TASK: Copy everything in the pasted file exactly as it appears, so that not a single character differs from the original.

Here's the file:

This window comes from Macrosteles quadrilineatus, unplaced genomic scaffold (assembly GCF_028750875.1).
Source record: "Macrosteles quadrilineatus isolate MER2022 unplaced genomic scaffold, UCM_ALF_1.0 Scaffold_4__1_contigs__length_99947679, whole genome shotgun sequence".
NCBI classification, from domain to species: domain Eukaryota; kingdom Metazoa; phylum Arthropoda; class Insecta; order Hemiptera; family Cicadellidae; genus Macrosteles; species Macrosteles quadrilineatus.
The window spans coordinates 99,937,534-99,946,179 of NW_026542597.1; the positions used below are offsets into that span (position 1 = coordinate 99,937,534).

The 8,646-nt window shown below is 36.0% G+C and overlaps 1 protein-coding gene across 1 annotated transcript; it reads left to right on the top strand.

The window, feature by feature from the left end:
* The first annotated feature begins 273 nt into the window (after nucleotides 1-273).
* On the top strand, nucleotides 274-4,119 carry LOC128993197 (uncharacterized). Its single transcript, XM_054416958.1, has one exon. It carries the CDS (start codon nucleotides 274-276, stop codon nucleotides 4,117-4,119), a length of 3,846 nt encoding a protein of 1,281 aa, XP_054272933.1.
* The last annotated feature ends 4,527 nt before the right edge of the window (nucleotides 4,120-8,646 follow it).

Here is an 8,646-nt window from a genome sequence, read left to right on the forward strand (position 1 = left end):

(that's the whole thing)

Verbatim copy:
This window comes from Macrosteles quadrilineatus, unplaced genomic scaffold (assembly GCF_028750875.1).
Source record: "Macrosteles quadrilineatus isolate MER2022 unplaced genomic scaffold, UCM_ALF_1.0 Scaffold_4__1_contigs__length_99947679, whole genome shotgun sequence".
NCBI classification, from domain to species: domain Eukaryota; kingdom Metazoa; phylum Arthropoda; class Insecta; order Hemiptera; family Cicadellidae; genus Macrosteles; species Macrosteles quadrilineatus.
The window spans coordinates 99,937,534-99,946,179 of NW_026542597.1; the positions used below are offsets into that span (position 1 = coordinate 99,937,534).

The 8,646-nt window shown below is 36.0% G+C and overlaps 1 protein-coding gene across 1 annotated transcript; it reads left to right on the top strand.

The window, feature by feature from the left end:
* The first annotated feature begins 273 nt into the window (after nucleotides 1-273).
* On the top strand, nucleotides 274-4,119 carry LOC128993197 (uncharacterized). Its single transcript, XM_054416958.1, has one exon. It carries the CDS (start codon nucleotides 274-276, stop codon nucleotides 4,117-4,119), a length of 3,846 nt encoding a protein of 1,281 aa, XP_054272933.1.
* The last annotated feature ends 4,527 nt before the right edge of the window (nucleotides 4,120-8,646 follow it).

Here is an 8,646-nt window from a genome sequence, read left to right on the forward strand (position 1 = left end):